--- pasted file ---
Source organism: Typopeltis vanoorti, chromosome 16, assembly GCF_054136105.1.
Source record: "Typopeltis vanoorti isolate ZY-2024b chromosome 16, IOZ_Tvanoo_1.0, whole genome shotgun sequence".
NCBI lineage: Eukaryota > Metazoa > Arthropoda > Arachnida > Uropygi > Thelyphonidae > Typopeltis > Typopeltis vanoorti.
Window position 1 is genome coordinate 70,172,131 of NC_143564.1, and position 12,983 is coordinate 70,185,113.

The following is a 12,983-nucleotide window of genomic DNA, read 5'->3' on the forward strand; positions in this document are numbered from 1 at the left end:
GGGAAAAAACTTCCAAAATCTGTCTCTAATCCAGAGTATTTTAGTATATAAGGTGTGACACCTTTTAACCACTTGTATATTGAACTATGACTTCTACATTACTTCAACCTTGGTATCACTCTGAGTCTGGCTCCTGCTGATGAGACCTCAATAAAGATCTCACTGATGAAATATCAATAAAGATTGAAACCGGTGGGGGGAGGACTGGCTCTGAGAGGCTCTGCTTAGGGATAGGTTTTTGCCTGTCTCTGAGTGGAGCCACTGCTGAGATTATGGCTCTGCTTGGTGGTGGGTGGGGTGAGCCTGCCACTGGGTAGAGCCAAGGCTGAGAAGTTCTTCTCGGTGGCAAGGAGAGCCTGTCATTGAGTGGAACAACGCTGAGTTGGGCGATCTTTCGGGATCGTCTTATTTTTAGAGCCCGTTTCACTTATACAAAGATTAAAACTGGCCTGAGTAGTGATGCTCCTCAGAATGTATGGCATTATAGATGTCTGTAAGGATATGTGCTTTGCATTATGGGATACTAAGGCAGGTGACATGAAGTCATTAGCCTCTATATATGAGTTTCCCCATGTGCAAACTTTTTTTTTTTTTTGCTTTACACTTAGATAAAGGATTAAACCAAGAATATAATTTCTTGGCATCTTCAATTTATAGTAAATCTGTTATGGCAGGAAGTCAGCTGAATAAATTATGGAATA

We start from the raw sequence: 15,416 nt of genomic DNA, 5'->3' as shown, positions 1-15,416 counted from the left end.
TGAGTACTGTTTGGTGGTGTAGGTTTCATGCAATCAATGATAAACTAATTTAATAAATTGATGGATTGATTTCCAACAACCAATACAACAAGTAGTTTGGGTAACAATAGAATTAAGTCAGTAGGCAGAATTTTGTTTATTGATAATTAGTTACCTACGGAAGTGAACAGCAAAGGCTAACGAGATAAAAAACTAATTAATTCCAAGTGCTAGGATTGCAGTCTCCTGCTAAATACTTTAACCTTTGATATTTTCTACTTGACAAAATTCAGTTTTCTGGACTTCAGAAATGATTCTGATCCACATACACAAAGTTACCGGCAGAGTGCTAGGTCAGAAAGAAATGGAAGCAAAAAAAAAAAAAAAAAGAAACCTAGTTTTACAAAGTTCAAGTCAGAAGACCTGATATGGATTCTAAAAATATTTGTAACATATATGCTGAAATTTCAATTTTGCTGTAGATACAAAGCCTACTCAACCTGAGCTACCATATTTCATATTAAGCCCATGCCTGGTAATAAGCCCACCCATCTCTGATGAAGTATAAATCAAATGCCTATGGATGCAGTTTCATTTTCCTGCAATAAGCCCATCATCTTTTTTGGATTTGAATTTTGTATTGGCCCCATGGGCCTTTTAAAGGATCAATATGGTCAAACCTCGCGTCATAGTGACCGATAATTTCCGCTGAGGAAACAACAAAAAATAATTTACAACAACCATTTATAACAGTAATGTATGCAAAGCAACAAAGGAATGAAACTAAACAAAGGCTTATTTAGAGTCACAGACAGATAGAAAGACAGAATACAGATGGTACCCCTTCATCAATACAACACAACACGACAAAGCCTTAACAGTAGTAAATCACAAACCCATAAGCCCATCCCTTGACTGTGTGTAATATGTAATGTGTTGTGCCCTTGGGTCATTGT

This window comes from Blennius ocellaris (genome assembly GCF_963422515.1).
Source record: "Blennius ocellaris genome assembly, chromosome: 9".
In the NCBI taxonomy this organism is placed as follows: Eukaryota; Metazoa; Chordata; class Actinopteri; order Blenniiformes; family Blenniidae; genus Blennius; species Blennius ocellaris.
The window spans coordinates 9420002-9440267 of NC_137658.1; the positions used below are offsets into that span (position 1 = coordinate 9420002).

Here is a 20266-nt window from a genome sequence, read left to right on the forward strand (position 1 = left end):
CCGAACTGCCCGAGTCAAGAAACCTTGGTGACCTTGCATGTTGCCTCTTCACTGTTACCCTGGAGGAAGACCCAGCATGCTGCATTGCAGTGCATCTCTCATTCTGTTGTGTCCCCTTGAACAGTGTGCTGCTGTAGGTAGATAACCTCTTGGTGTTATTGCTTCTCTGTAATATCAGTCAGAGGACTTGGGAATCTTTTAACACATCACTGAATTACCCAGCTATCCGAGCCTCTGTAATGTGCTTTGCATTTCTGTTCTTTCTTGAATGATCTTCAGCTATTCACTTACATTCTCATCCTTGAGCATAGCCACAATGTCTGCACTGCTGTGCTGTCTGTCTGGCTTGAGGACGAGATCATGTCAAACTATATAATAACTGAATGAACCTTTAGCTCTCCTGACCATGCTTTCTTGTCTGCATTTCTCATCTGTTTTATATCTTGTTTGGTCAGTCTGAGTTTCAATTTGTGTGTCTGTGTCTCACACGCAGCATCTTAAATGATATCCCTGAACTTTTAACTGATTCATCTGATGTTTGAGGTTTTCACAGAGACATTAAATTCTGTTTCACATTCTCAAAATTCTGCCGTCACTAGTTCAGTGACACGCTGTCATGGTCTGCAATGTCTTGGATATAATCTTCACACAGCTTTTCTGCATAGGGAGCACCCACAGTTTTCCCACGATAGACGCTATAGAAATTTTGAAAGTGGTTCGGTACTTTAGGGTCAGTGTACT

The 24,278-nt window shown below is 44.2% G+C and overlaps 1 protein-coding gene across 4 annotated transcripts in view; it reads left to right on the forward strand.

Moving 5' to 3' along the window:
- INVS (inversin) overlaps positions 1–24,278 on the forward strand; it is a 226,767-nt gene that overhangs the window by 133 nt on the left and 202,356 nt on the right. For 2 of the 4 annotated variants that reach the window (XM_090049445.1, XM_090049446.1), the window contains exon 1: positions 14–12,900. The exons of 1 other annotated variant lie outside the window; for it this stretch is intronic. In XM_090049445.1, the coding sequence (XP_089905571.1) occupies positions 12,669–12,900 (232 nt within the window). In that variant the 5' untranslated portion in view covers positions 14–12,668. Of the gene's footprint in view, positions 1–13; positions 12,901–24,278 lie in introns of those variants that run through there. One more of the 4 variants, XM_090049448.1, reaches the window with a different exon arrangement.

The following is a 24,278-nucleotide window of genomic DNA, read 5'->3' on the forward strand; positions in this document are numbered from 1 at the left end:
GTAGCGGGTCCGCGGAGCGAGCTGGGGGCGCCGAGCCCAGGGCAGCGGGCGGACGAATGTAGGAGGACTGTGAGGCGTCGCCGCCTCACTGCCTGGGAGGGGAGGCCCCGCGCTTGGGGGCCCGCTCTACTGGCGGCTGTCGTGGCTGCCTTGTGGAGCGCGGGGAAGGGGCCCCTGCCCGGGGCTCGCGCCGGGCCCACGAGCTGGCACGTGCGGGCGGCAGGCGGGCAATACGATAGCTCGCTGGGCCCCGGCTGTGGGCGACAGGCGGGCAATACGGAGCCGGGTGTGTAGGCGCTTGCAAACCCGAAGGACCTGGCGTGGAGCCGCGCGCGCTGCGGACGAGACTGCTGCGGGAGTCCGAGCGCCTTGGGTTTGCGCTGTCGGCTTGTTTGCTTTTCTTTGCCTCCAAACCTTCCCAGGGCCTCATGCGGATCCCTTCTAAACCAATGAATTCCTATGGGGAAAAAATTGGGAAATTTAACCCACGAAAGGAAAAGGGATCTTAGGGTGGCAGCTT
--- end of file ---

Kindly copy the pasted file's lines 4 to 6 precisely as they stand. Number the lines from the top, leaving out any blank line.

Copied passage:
Window position 1 is genome coordinate 70,172,131 of NC_143564.1, and position 12,983 is coordinate 70,185,113.

The following is a 12,983-nucleotide window of genomic DNA, read 5'->3' on the forward strand; positions in this document are numbered from 1 at the left end:
GGGAAAAAACTTCCAAAATCTGTCTCTAATCCAGAGTATTTTAGTATATAAGGTGTGACACCTTTTAACCACTTGTATATTGAACTATGACTTCTACATTACTTCAACCTTGGTATCACTCTGAGTCTGGCTCCTGCTGATGAGACCTCAATAAAGATCTCACTGATGAAATATCAATAAAGATTGAAACCGGTGGGGGGAGGACTGGCTCTGAGAGGCTCTGCTTAGGGATAGGTTTTTGCCTGTCTCTGAGTGGAGCCACTGCTGAGATTATGGCTCTGCTTGGTGGTGGGTGGGGTGAGCCTGCCACTGGGTAGAGCCAAGGCTGAGAAGTTCTTCTCGGTGGCAAGGAGAGCCTGTCATTGAGTGGAACAACGCTGAGTTGGGCGATCTTTCGGGATCGTCTTATTTTTAGAGCCCGTTTCACTTATACAAAGATTAAAACTGGCCTGAGTAGTGATGCTCCTCAGAATGTATGGCATTATAGATGTCTGTAAGGATATGTGCTTTGCATTATGGGATACTAAGGCAGGTGACATGAAGTCATTAGCCTCTATATATGAGTTTCCCCATGTGCAAACTTTTTTTTTTTTTTGCTTTACACTTAGATAAAGGATTAAACCAAGAATATAATTTCTTGGCATCTTCAATTTATAGTAAATCTGTTATGGCAGGAAGTCAGCTGAATAAATTATGGAATA